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Controlling Other People: The Impact of Power on Stereotyping

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Abstract

This article presents a theory of the mutually reinforcing interaction between power and stereotyping, mediated by attention. The powerless attend to the powerful who control their outcomes, in an effort to enhance prediction and control, so forming complex, potentially nonstereotypic impressions. The powerful pay less attention, so are more vulnerable to stereotyping. The powerful (a) need not attend to the other to control their own outcomes, (b) cannot attend because they tend to be attentionally overloaded, and (c) if they have high need for dominance, may not want to attend. Stereotyping and power are mutually reinforcing because stereotyping itself exerts control, maintaining and justifying the status quo. Two legal cases and a body of research illustrate the theory and suggest organizational change strategies.
... Stereotyping, in which a set of characteristics is attributed to all members of an identity group, shapes many human social interactions [1][2][3][4][5][6][7][8]. Such generalizations can reflect or even exacerbate inter-group tensions, leading in the extreme to de-humanization of out-groups [9][10][11]. ...
... Whether people use stereotypes when deciding to cooperate, or whether they take the time to learn about others as individuals, depends on a trade-off between ease of decision-making on the one hand and greater benefits from deliberation on the other [1]. For stereotyping to be useful in this context, it must allow people to engage in successful cooperation, while helping them avoid losing out to free-riders and cheats [17]. ...
... Stereotyping is a common feature of human decision-making and is often seen as having negative social consequences [1][2][3][4][5][6][7][8][9][10][11]. However stereotyping can produce benefits by reducing the cognitive load of decision-making, aiding coordination or signalling trust [1,[14][15][16][17]. ...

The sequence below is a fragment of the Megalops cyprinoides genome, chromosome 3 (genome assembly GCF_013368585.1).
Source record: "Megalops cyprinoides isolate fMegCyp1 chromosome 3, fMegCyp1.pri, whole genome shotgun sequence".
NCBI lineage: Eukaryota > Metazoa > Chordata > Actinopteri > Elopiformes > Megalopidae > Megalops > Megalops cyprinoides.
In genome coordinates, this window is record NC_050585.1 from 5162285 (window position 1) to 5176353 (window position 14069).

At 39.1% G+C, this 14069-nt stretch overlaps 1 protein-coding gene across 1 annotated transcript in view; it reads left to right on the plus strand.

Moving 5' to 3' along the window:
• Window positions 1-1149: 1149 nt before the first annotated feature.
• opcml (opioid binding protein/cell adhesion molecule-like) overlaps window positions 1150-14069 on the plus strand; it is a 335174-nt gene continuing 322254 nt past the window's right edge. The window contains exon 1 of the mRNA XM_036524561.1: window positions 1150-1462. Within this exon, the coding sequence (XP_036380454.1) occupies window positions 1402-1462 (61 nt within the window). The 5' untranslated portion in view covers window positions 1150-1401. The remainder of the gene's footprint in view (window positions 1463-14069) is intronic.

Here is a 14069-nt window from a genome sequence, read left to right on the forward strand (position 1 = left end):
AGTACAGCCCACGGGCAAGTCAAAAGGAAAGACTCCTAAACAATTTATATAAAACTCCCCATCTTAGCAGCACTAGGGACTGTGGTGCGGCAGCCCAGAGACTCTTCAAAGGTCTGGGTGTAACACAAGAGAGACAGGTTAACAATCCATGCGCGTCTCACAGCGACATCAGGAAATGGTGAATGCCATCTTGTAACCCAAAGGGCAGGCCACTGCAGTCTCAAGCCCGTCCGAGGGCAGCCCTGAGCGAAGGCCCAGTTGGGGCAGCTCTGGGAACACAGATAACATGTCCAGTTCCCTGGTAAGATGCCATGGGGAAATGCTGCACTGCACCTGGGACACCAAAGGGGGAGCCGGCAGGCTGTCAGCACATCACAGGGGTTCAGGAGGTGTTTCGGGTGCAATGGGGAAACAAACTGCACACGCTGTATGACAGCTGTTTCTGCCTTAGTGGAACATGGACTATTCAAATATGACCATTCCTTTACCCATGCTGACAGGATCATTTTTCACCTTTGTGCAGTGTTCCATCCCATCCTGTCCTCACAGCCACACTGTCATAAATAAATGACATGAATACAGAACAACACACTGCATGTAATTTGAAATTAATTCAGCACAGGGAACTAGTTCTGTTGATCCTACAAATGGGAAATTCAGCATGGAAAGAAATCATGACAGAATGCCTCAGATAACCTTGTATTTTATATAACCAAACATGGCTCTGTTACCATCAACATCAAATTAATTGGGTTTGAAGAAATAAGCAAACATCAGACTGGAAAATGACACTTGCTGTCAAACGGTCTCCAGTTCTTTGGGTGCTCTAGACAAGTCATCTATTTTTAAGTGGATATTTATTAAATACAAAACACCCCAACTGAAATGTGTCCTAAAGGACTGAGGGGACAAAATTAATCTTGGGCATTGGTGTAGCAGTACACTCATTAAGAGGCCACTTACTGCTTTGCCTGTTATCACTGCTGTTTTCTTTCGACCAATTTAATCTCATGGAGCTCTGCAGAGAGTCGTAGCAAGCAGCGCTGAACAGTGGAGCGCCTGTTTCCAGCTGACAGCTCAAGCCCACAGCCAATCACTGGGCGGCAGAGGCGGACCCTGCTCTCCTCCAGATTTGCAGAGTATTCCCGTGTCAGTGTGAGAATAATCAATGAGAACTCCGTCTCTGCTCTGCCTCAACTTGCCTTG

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Stereotypes are generalized beliefs about groups of people, which are used to make decisions and judgments about them. Although such heuristics can be useful when decisions must be made quickly, or when information is lacking, they can also serve as the basis for prejudice and discrimination. In this paper we study the evolution of stereotypes through group reciprocity. We characterize the warmth of a stereotype as the willingness to cooperate with an individual based solely on the identity of the group they belong to. We show that when stereotypes are coarse, such group reciprocity is less likely to evolve, and stereotypes tend to be negative. We also show that, even when stereotypes are broadly positive, individuals are often overly pessimistic about the willingness of those they stereotype to cooperate. We then show that the tendency for stereotyping itself to evolve is driven by the costs of cognition, so that more people are stereotyped with greater coarseness as costs increase. Finally we show that extrinsic "shocks", in which the benefits of cooperation are suddenly reduced, can cause stereotype warmth and judgement bias to turn sharply negative, consistent with the view that economic and other crises are drivers of out-group animosity.